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12 Responses to Along the Colorado River

  1. Melinda Strickland says:

    Did you ever frog gig? Those are my most favorite memories of late nights with Dad–we even found the gigs (no long handles though) in Dad’s workshop when we moved the contents here. The best memory of going fishing with Dad was that he always managed to fall in! I think it was purposefully accidental to stay cool.
    You may have heard this last story because it happened soon after we married and we were all still living in the same little West Texas town. Husband and Dad were wearing tall waders in inner tube floaters fishing the Colorado River near Gorman Falls. Mom and I heard them hollering and walked down the river to find them. They had ventured into water that was too deep for them to touch bottom; their waders had filled with water, and the current was pulling them farther down river. I had to use a rod & reel to cast a weight (“No hook,” they kept hollering!) close enough for one of them to catch. I then had the honor of reeling in my biggest catch ever!
    Thanks for jump-starting the memories of such special times!


    • The Queen says:

      Frog gigging was one activity I opted out on, altho I don’t remember him going much…mainly reminiscing about going as a kid. Don’t think I had heard the wader story…will have to ask BB if he had!! Too funny!!


  2. Dianne says:

    I ran trot lines with my dad on Lake Leon before school. We’d get up in the dark and it would just be daylight when we got there. We baited with perch from a trap in a tank we’d pull in on the way. One morning we had a bull frog tadpole in the trap. I kept that tadpole until he grew legs.


    • The Queen says:

      The only time I remember going was at night. I must’ve not been a morning person then either!? Nancy and I used to catch tadpoles in the streets after huge rains and nursemaid them to the frog stage. Then they were icky. We were not dedicated tadpole moms.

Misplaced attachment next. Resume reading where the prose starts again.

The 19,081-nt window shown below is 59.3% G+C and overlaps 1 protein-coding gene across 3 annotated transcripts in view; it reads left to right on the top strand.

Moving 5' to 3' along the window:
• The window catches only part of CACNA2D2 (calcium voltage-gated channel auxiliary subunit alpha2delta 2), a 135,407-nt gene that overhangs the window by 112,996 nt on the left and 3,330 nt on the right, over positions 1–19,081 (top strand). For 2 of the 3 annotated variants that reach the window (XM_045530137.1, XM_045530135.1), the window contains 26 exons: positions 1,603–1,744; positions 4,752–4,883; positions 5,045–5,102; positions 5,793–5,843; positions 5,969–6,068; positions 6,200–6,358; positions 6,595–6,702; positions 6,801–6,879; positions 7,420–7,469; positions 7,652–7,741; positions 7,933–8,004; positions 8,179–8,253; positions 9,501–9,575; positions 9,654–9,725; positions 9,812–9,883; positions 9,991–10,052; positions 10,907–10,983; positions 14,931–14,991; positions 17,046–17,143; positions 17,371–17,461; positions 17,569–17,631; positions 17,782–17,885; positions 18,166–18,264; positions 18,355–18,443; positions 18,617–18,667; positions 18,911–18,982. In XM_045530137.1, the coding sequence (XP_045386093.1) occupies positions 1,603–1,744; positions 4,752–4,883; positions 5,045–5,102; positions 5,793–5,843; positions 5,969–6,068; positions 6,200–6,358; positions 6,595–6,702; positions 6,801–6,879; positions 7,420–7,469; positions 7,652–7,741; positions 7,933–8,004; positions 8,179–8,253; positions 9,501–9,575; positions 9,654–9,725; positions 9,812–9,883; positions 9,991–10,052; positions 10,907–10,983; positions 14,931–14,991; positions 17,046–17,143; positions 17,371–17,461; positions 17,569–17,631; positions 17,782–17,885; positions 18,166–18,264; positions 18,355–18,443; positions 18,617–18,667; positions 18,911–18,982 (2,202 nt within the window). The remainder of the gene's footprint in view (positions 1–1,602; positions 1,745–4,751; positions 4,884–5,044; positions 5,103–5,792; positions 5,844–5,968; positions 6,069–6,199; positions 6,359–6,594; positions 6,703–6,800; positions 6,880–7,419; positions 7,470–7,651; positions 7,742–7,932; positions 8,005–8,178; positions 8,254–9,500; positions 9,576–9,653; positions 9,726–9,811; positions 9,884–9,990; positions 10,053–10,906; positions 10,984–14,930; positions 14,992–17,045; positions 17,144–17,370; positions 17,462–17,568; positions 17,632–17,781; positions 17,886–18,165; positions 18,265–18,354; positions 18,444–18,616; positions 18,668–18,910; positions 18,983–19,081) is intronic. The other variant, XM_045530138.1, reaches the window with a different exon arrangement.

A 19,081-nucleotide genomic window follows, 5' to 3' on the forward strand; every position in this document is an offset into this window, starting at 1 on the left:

3. Suzann coffey says:

    That was a great story Debbie!! I didn’t know your Daddy was that big of a man! He was about Seth’s size now— Seth might have a few lbs. over him though! Lol Your youngest son looks just like you in that picture!! And all of your Grands look like you I think!


    • The Queen says:

      And BB’s dad was 6’5″…never have figured out what happened to us!? I’ll bet your mom and dad knew him. He was the manager of the meat market at M’System and could sharpen a knife that would shave the hair off his arm. Many people though he looked like me when he was little. 🙂


  4. Pete says:

    I have been there in spirit and reality. I passed my love of fishing, and yes sometimes catching, on to my two children. Then two summers ago my grand daughter came to Alaska for her first visit and my daughter took her for her first fishing at a nearby river. She was ‘hooked’! When we went up North to the Arctic circle she made me stop at almost ever river and stream. When you think about it, not a bad tradition to hand down through the ages.


    • The Queen says:

      Yep, it’s GREAT tradition actually! Stories go that my dad’s dad preferred occupation was fishing. But wow! Fishing in Alaska. One of these days, I’m going to Alaska!! Beautiful place!! Thanks for stopping by!


  5. James Waller-Davies says:

    I had similar experiences – but on the upper reaches of the River Cleddau in Pembrokeshire, West Wales. Boys and fishing. You just can’t keep boys (and Labradors) away from water. Almost 40 years later I still fish, but now with a fly rod on tiny trout streams in North Yorkshire.
    I like you attitude to the environment too – I’ve always felt that people who fish, hunt, etc, have a strong ecological affinity with nature.


  6. Fancy Nancy says:

    Just now reading this! Great memories of your sweet daddy, the gentle giant!